So, I still want my house to look like it's in a magazine, but what I really mean is, I want built-in storage and lots of doors so I can tuck activity-specific things into space-specific places and always have a clean place to work. And I want all the colours to blend so beautifully, without jarring, that they cultivate my mind instead of distracting me from my ideas.
The idea of colours that are warm and encouraging without being bright or invigorating is fairly new to me. I used to have an entire wardrobe of what I thought of as Crayon Colours - I loved one outfit in particular that paired a bright red with a bright version of navy, because it made me feel like a drawing in a comic strip. I always, always matched my shoes to whatever I was wearing on my legs and had tights to go with all of my office footwear, most of which was suede because I loved the texture. My living room walls were bright yellow and I couldn't put enough red check and bright florals onto the furniture.
And then life got so busy, and I was so tired, and before long, my entire wardrobe was black, and my living room walls were white, and my furniture was all upholstered in a sage green solid fabric.
I don't want so many bright colours any more. I want peaceful spaces. Subtle shifts in muted colours calm me down and I like that.
When I look at yarn, I'm drawn to colour of all kinds! Muted and soft, or bright and cheerful. I love working with yarn dyed by independent artists, people who clearly love colour and love creating combinations that are exciting and fun. I mean, how many pairs of stripey Vespers do I have? (that's a rhetorical question, please don't hurt your brain by trying to count them all.)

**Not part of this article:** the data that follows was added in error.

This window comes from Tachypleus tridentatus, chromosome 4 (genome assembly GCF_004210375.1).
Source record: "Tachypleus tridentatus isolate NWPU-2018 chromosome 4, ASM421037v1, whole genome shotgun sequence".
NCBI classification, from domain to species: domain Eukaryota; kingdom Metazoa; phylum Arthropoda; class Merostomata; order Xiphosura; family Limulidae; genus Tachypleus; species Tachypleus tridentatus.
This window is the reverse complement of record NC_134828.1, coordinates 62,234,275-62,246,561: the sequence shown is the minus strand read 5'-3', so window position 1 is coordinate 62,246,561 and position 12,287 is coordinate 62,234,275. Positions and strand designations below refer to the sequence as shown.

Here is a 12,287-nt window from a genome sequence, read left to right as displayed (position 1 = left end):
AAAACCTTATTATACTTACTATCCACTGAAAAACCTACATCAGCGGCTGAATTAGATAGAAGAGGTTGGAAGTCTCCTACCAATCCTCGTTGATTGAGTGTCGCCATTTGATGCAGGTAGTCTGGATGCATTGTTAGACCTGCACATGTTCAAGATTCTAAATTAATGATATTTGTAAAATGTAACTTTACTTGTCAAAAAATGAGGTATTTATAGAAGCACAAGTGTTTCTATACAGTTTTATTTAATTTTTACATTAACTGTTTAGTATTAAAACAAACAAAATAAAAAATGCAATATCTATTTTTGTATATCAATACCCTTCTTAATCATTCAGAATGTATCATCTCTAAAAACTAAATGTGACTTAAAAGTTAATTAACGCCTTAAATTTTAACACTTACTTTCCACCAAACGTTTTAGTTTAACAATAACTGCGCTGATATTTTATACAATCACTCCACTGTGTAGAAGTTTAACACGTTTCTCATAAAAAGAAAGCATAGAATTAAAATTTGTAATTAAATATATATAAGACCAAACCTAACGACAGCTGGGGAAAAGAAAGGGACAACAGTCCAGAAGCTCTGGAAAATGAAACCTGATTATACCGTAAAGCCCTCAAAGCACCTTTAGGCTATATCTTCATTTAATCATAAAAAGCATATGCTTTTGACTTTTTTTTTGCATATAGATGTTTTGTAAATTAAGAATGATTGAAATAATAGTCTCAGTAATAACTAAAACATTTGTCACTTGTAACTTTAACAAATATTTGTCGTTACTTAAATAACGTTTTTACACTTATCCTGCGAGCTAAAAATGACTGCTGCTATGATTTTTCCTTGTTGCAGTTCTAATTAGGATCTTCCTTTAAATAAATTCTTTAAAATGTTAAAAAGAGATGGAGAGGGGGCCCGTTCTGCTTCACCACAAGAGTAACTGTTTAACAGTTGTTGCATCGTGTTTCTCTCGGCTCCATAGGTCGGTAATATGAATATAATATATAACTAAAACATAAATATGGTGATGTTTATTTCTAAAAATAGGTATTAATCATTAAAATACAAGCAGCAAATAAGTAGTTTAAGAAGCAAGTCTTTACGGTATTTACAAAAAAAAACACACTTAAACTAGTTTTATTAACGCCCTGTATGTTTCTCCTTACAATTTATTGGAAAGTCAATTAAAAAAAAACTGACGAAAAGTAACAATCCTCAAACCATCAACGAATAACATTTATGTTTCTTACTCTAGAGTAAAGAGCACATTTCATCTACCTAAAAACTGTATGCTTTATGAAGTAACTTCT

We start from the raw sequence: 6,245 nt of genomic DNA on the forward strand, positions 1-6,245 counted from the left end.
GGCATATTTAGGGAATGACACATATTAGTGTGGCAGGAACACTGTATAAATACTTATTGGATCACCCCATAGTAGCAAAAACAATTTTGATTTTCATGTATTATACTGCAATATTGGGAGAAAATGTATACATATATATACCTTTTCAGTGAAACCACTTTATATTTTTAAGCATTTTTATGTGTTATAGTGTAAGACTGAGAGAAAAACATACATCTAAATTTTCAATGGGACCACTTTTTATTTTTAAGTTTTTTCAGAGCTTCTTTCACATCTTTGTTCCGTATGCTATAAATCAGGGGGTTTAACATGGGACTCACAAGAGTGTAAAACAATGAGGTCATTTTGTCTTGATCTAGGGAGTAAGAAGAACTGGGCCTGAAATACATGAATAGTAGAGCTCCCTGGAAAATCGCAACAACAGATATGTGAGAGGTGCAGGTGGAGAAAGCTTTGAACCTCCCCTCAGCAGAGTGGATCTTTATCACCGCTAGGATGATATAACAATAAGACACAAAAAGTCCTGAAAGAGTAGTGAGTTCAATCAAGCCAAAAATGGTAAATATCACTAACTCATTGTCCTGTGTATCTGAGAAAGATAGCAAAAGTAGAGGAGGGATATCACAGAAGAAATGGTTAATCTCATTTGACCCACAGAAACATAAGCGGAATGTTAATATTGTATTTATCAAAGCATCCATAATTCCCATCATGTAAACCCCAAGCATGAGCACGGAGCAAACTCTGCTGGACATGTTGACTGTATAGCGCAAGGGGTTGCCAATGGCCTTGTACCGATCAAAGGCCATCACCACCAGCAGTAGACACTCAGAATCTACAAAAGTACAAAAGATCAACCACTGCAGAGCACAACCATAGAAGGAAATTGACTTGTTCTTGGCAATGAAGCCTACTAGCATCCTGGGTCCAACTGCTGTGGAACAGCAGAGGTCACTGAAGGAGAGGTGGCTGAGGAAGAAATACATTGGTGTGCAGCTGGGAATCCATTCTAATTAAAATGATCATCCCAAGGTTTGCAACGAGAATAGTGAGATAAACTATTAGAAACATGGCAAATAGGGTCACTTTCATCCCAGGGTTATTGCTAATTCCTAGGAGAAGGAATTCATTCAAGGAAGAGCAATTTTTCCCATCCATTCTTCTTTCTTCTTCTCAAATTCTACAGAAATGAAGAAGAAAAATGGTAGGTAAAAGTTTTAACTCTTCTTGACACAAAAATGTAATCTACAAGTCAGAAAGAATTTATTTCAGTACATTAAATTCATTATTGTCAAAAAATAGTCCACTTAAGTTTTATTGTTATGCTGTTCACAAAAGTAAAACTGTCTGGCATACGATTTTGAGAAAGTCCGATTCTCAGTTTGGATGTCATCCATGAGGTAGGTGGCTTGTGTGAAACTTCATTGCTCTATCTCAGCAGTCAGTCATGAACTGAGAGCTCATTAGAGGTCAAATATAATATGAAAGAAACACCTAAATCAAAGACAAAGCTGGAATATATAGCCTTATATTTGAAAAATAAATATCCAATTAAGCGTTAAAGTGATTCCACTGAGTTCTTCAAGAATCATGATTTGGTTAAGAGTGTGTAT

Also: I'm good at colourwork. I don't do it often right now because it's less portable than a sock and hello, Time Constraints, but I do have stranded knitting skillz. Remember the time I knit this sample for Kathi Taylor when she was writing Fearless Fair Isle Knitting?
So, when Trish told me she'd signed up for a colour workshop at this year's Knitters Frolic I asked her to sign me up too. Yeah, I know, I should have just done it myself, but I was walking to a meeting when she called and it wasn't like there was time to spare because Stephanie Pearl-McPhee is the instructor!! Yep, after all these years in the same city I am actually going to a talk given by The Yarn Harlot.
I told Holly because I knew she'd be excited and it turns out she got a spot too, so Yay! There was only room for 24 participants and it sold out quickly. Actually, all the instructors and topics this year are great, and I wish I had time to do more courses. I will however make time for some shopping in the marketplace, even though I really, really don't need more yarn right now.
And now, back to my view of white on branch. Isn't it wonderful that snow is so textural and sparkly? I mean, if you have to look at a complete lack of colour, it's so nice to see those other special qualities.
Hope your day has special in it too no matter how otherwise uneventful (though really, in my experience, there is a lot to be said for uneventful) and I'll see you tomorrow.